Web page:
Sacramento Digs Gardening logo
Sacramento Digs Gardening Article
Your resource for Sacramento-area gardening news, tips and events

Articles Recipe Index Keyword Index Calendar Twitter Facebook Instagram About Us Contact Us

Dig In: Garden checklist for week of May 31

Basil is an excellent companion plant for tomatoes. (Photo: Kathy Morrison)

May ends on a cool (and maybe soggy) note

May goes out with more unexpected twists -- rain and a 25-degree dip in high temperatures.
After record heat in midweek, Sacramento is back in the 70s and expected to get wet. But this change is only temporary.

According to the National Weather Service, Sacramento could receive as much as a half inch of rain from this weekend storm system with the possibility of thunderstorms and maybe hail in the foothills. Remember to turn off the sprinklers.

This cool down feels like a welcome respite after 103-degree days. Sunday and Monday are both expected to be in the low 80s before we jump up 10 degrees by Tuesday. The first week of June will see several days in the 90s. That's hot for early June, which averages 87 degrees in Sacramento.

In other words, it will soon feel like summer again.

Make the most of these cooler days and enjoy your outdoor spaces:

*Warm weather brings rapid growth in the vegetable garden. Tomatoes and squash enjoy the heat. Deep-water, then feed with a balanced fertilizer. Bone meal can spur the bloom cycle and help set fruit.
* Generally, tomatoes need deep watering two to three times a week (about 5 gallons per plant total for the week), but don't let them dry out completely between drinks. That can encourage blossom-end rot.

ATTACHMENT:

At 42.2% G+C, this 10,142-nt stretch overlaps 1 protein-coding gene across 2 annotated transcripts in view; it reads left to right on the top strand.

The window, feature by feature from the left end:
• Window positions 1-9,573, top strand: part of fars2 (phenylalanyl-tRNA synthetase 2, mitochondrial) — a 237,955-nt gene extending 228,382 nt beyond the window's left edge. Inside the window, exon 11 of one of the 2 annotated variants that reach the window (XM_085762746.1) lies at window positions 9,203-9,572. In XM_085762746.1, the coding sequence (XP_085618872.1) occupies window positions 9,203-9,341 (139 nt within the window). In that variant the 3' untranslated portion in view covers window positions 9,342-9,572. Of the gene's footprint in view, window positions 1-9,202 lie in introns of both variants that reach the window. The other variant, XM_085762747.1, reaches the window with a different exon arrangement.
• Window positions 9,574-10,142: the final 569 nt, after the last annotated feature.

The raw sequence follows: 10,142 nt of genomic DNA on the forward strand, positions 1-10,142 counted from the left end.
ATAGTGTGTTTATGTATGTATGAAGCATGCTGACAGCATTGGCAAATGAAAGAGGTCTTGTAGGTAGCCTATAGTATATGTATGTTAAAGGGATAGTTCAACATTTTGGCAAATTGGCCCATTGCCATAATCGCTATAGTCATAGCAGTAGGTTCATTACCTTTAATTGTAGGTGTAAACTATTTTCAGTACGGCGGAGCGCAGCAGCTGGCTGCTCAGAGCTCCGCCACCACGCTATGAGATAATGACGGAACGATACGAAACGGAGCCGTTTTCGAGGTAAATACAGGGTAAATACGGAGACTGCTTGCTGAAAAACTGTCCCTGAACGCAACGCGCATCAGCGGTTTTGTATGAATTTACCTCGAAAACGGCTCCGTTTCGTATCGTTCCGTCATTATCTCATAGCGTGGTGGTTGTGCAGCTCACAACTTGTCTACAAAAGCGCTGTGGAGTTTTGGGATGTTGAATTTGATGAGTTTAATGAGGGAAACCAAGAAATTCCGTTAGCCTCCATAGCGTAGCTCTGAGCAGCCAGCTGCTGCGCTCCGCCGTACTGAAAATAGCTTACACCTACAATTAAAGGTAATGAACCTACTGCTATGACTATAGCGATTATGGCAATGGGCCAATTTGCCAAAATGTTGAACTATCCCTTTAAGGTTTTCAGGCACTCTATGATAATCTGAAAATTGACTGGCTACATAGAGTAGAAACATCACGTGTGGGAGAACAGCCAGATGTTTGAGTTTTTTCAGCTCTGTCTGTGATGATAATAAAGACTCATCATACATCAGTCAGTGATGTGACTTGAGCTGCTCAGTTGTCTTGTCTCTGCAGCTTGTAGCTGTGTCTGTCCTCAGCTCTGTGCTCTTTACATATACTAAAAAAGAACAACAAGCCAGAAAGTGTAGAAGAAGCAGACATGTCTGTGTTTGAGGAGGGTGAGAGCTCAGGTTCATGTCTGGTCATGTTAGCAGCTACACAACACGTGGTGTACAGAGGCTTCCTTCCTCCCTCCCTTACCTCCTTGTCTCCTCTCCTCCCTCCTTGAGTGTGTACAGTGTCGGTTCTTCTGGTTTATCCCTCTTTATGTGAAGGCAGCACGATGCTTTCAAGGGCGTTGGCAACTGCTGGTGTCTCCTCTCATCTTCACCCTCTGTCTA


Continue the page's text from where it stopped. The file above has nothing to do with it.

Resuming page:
* Tie up vines and stake tall plants such as gladiolus and lilies. That gives their heavy flowers some support.
* Dig and divide crowded bulbs after the tops have died down.
* Feed summer flowers with a slow-release fertilizer.
* Thin grapes on the vine for bigger, better clusters later this summer.
* Cut back fruit-bearing canes on berries.
* Feed camellias, azaleas and other acid-loving plants. Mulch to conserve moisture and reduce heat stress.
* Cut back Shasta daisies after flowering to encourage a second bloom in the fall.
* Trim off dead flowers from rose bushes.
* From seed, plant beans, corn, melons, pumpkins, radishes, squash and sunflowers.
* Plant basil to go with your tomatoes.
* Transplant summer annuals such as petunias, marigolds and zinnias.
* Transplant perennial flowers including astilbe, columbine, coneflowers, coreopsis, dahlias,  gazanias, rudbeckia, salvia  and verbena.


0 comments have been posted.

Newsletter Subscription

Sacramento Digs Gardening to your inbox.

Local News

Ad for California Local

Dig In: Garden Checklist

For week of March 26:

Sacramento can expect another inch of rain from this latest storm. Leave the sprinklers off at least another week. Temps will dip down into the low 30s early in the week, so avoid planting tender seedlings (such as tomatoes). Concentrate on these tasks before or after this week’s rain:

* Fertilize roses, annual flowers and berries as spring growth begins to appear.

* Knock off aphids with a strong blast of water or some bug soap as soon as they appear.

* Pull weeds now! Don’t let them get started. Take a hoe and whack them as soon as they sprout.

* Prepare summer vegetable beds. Spade in compost and other amendments.

* Prune and fertilize spring-flowering shrubs after bloom.

* Feed camellias at the end of their bloom cycle. Pick up browned and fallen flowers to help corral blossom blight.

* Feed citrus trees, which are now in bloom and setting fruit.

To prevent sunburn and borer problems on young trees, paint the exposed portion of the trunk with diluted white latex (water-based) interior paint. Dilute the paint with an equal amount of cold water before application.

* Cut back and fertilize perennial herbs to encourage new growth.

* Seed and renovate the lawn (if you still have one). Feed cool-season grasses such as bent, blue, rye and fescue with a slow-release fertilizer. Check the irrigation system and perform maintenance. Make sure sprinkler heads are turned toward the lawn, not the sidewalk.

* In the vegetable garden, transplant lettuce and kale.

* Seed chard and beets directly into the ground.

* Plant summer bulbs, including gladiolus, tuberous begonias and callas. Also plant dahlia tubers.

* Shop for perennials. Many varieties are available in local nurseries and at plant events. They can be transplanted now while the weather remains relatively cool.

Contact Us

Send us a gardening question, a post suggestion or information about an upcoming event.